The High Court of Justice on Monday dismissed a petition by controversial Tiberias Mayor Ron Kobi to overturn his dismissal for failing to pass a municipal budget.
Kobi, who was dubbed the “Donald Trump of the north” by Israeli media over his combative style, swept into local office in the fall of 2018 on a campaign that focused on combating the growing ultra-Orthodox community and its influence in the city, highlighted in a series of frequently foulmouthed and menacing Facebook live videos.
However, he failed to form a coalition and with his party making up just six of the city council’s 15 spots, other members refused to get behind his budget proposals, even after he was given an extension until September 30, 2019.
Israeli law allows the interior minister to depose a mayor who is unable to pass a budget for more than a year past his or her election. But due to a personal rivalry Interior Minister Aryeh Deri has had with Kobi, the former handed over jurisdiction on the matter to Environmental Protection Minister Ze’ev Elkin, who last month said he had reviewed Kobi and the Tiberias city council’s rationale for being unable to pass a budget and did not find it convincing enough to excuse him.
Following Elkin’s decision, Deri appointed Interior Ministry deputy director Moni Ma’atok to chair a special committee that will run the city for the next three years until the next municipal elections. The council will be made up of other civil servants from the ministry.
In appealing the decision to the High Court, Kobi claimed that his ouster was the result of Benjamin Netanyahu being a “weak prime minister” and accused him of being “Deri’s puppet.”
He also argued that his removal was only possible because of an “archaic and outdated law” that “did not take into account that there could be a corrupt and unprofessional interior minister with interests.”
“Even if ten angels were to have descended from the heavens, the budget would not have passed. The Interior Minister set up a contrarian council to make sure the budget would not pass,” he claimed.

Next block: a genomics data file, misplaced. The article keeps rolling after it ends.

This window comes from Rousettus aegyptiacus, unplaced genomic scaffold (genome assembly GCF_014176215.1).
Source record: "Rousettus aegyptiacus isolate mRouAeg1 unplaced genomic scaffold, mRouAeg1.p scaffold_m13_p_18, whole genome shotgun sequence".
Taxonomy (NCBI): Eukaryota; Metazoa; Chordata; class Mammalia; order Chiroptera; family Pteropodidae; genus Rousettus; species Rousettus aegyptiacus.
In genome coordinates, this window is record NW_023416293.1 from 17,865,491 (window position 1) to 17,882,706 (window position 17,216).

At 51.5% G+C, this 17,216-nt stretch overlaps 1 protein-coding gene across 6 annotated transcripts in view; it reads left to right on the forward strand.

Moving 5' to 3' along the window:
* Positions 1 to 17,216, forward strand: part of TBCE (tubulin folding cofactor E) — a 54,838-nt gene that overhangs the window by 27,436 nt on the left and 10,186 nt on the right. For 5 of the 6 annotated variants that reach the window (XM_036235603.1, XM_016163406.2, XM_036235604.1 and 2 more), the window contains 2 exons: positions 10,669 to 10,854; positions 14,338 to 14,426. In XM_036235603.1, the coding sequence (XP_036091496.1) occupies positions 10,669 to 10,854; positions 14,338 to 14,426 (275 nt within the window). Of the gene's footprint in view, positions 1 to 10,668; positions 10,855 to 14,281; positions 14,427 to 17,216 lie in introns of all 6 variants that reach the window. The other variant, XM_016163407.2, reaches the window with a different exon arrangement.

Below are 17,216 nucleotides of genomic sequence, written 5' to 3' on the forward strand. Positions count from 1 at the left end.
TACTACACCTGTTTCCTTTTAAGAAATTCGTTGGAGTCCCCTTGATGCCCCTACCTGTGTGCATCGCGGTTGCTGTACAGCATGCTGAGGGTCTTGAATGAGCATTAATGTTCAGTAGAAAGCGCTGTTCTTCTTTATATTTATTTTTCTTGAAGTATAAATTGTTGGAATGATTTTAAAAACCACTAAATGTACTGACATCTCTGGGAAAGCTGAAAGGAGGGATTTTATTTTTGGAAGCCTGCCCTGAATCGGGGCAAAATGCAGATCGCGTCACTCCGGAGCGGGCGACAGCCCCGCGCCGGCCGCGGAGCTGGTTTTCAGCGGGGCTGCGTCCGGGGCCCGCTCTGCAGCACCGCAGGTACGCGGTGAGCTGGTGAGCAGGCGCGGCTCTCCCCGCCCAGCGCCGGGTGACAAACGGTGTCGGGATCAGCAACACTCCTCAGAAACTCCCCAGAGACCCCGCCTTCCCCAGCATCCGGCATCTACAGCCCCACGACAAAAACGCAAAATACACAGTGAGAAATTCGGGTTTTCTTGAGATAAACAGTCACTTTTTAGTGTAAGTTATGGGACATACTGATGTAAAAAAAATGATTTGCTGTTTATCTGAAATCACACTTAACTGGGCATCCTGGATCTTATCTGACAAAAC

“Nine members of the council did everything in their power to dismiss a mayor, but we fought and will continue to fight like lions.”
In its decision on Monday, the court found that while some of Kobi’s arguments had merit, he had failed to pass a budget and it was within the government’s power to remove him.
Kobi “did not do everything possible to ensure the passage of a budget in a timely manner,” argued Justice Noam Sohlberg, even as he said that members of the municipal council were also responsible for the lack of a budget.
Responding to the decision, Deri said in a statement to residents that although they had gone through a “difficult period,” “today we are all looking ahead with great hope” and his ministry would do all it could to put the city back on track so that it “works for its residents and provides them with the proper services you deserve.”
During his truncated term as mayor, Kobi quickly became the bête noire of the Haredi community after launching free bus lines on Saturdays in the city and expanding entertainment and commercial enterprises permitted to open on the Jewish day of rest, while pledging to restrict housing projects for ultra-Orthodox residents.
Last October, Kobi was attacked by unknown assailants. In March one resident of the city was indicted for sending him threatening messages, and another was arrested for threatening to murder him.